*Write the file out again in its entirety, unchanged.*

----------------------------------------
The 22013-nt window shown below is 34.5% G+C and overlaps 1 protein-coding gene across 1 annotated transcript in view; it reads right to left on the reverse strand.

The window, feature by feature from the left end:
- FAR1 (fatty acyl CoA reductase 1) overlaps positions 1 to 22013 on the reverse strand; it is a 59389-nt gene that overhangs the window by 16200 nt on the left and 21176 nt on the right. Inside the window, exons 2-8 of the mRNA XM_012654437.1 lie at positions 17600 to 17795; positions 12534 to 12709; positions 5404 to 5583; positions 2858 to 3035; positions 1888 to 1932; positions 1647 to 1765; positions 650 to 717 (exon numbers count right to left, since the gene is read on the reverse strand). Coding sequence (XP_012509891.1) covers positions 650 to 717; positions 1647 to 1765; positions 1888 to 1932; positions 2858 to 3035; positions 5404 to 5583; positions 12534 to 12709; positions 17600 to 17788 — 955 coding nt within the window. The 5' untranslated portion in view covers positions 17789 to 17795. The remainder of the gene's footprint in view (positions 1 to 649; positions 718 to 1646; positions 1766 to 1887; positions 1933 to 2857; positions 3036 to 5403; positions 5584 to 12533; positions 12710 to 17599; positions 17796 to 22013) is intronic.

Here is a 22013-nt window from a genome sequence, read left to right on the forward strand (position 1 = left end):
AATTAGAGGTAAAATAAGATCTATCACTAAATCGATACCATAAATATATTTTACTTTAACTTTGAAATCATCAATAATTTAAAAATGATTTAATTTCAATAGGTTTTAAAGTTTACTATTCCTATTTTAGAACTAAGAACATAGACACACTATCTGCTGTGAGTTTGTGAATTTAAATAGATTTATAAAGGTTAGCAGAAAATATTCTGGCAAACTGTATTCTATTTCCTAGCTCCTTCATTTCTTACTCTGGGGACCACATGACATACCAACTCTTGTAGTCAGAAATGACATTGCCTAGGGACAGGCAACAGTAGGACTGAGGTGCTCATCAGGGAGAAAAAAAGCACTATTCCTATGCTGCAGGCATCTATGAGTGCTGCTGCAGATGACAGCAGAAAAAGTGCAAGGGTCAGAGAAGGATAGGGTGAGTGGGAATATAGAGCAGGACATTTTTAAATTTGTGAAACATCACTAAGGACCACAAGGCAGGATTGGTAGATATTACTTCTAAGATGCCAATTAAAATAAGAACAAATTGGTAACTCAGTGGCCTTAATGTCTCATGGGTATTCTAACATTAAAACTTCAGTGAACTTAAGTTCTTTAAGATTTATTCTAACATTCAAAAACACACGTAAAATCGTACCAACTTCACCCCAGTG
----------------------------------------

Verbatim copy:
The 22013-nt window shown below is 34.5% G+C and overlaps 1 protein-coding gene across 1 annotated transcript in view; it reads right to left on the reverse strand.

The window, feature by feature from the left end:
- FAR1 (fatty acyl CoA reductase 1) overlaps positions 1 to 22013 on the reverse strand; it is a 59389-nt gene that overhangs the window by 16200 nt on the left and 21176 nt on the right. Inside the window, exons 2-8 of the mRNA XM_012654437.1 lie at positions 17600 to 17795; positions 12534 to 12709; positions 5404 to 5583; positions 2858 to 3035; positions 1888 to 1932; positions 1647 to 1765; positions 650 to 717 (exon numbers count right to left, since the gene is read on the reverse strand). Coding sequence (XP_012509891.1) covers positions 650 to 717; positions 1647 to 1765; positions 1888 to 1932; positions 2858 to 3035; positions 5404 to 5583; positions 12534 to 12709; positions 17600 to 17788 — 955 coding nt within the window. The 5' untranslated portion in view covers positions 17789 to 17795. The remainder of the gene's footprint in view (positions 1 to 649; positions 718 to 1646; positions 1766 to 1887; positions 1933 to 2857; positions 3036 to 5403; positions 5584 to 12533; positions 12710 to 17599; positions 17796 to 22013) is intronic.

Here is a 22013-nt window from a genome sequence, read left to right on the forward strand (position 1 = left end):
AATTAGAGGTAAAATAAGATCTATCACTAAATCGATACCATAAATATATTTTACTTTAACTTTGAAATCATCAATAATTTAAAAATGATTTAATTTCAATAGGTTTTAAAGTTTACTATTCCTATTTTAGAACTAAGAACATAGACACACTATCTGCTGTGAGTTTGTGAATTTAAATAGATTTATAAAGGTTAGCAGAAAATATTCTGGCAAACTGTATTCTATTTCCTAGCTCCTTCATTTCTTACTCTGGGGACCACATGACATACCAACTCTTGTAGTCAGAAATGACATTGCCTAGGGACAGGCAACAGTAGGACTGAGGTGCTCATCAGGGAGAAAAAAAGCACTATTCCTATGCTGCAGGCATCTATGAGTGCTGCTGCAGATGACAGCAGAAAAAGTGCAAGGGTCAGAGAAGGATAGGGTGAGTGGGAATATAGAGCAGGACATTTTTAAATTTGTGAAACATCACTAAGGACCACAAGGCAGGATTGGTAGATATTACTTCTAAGATGCCAATTAAAATAAGAACAAATTGGTAACTCAGTGGCCTTAATGTCTCATGGGTATTCTAACATTAAAACTTCAGTGAACTTAAGTTCTTTAAGATTTATTCTAACATTCAAAAACACACGTAAAATCGTACCAACTTCACCCCAGTG